Be part of the solution, not part of the problem. That’s a paraphrase of Eldridge Clever’s quote, “…You either have to be part of the solution, or you’re going to be part of the problem.”
One source of your energy is your kitchen, in the broad picture anyway, just like one source of your car’s energy is the fueling station, aka the mini-mart. Think about it for a moment. In both cases you can buzz through quickly getting just what you came for, or you can dally and get more than what you came for. Either way, are you making sound decisions that make for a productive day?
Imagination broke the four-minute mile and the sound barrier. Imagination has taken us to the moon, Pluto, and beyond! Imagination has given us music, art, and dance. Imagination fuels science, medicine, and technology. Imagination gives us our future.
My mom was diligent about feeding us a balanced lunch and dinner. Lunch was at school because she felt that the sandwiches she would have made wouldn’t be as healthy as the hot lunches cooked and served. My classmates and I always made up names for the different foods, trying to gross each other out (cherry cobbler became known as Baby Bird Eyes, for example). The food nourished our bodies and imaginations.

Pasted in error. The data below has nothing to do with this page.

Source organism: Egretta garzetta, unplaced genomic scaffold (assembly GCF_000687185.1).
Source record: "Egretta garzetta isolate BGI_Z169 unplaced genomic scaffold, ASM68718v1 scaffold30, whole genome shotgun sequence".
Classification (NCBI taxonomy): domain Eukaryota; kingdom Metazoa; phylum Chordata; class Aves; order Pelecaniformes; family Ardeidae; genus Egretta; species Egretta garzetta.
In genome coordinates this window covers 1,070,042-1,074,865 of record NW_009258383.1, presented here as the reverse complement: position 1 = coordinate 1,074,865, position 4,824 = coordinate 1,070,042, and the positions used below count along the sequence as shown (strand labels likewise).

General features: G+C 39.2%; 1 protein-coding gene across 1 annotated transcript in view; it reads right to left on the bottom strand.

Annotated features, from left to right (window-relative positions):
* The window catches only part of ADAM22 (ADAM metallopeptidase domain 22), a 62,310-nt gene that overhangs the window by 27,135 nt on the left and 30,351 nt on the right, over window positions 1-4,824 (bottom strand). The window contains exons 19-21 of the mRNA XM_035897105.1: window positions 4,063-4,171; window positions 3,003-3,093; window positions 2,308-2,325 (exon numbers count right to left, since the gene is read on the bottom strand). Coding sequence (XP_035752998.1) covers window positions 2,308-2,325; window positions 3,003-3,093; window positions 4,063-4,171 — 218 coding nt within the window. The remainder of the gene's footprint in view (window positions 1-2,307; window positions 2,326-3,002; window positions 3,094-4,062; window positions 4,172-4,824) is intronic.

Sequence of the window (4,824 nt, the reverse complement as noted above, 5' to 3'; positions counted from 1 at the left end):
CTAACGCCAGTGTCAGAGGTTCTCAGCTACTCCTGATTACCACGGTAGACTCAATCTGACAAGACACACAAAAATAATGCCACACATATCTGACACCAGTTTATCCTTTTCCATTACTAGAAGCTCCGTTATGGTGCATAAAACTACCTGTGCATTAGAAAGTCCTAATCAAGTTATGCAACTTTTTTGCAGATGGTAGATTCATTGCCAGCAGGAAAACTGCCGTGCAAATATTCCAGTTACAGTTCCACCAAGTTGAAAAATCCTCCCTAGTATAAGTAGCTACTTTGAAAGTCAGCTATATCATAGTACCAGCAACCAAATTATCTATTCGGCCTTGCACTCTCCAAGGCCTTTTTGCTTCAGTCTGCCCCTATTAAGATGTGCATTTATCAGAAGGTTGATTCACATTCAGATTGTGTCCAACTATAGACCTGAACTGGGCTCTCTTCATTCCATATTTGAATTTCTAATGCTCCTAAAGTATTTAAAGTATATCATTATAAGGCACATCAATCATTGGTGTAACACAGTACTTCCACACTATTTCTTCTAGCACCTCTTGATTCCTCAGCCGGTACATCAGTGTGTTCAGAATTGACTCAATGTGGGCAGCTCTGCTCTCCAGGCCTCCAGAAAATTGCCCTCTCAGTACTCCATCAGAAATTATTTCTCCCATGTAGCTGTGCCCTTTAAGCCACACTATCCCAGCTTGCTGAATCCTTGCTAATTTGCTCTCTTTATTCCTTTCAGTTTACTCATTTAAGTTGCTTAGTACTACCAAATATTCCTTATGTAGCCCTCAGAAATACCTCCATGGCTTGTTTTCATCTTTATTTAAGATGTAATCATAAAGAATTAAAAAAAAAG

My college roommate fretted endlessly about what her purpose in life was. She was driven to understand why she was on this planet. In sharp contrast to her drive was my seeming indifference to why I was here. It never occurred to me to think about my purpose. I didn’t seem to need one. I was just here, doing my thing.
You define your world with labels. You define those around you with labels. You define yourself with labels. Labels are powerful — be careful how you use them: they can make or break your attitude and energy.
“You can’t see the forest for the trees” is an old idiom that roughly means you are looking at the small details so closely you are missing the bigger picture. Do you ever do that?
One such issue that fits in this category is the discussion about calories. “A calorie is a calorie” is often the opening salvo. The sides in the conversation tend to be dieters and scientist-types. It seems that positions get entrenched about whether a calorie is a calorie, or if they are “different kinds” of calories.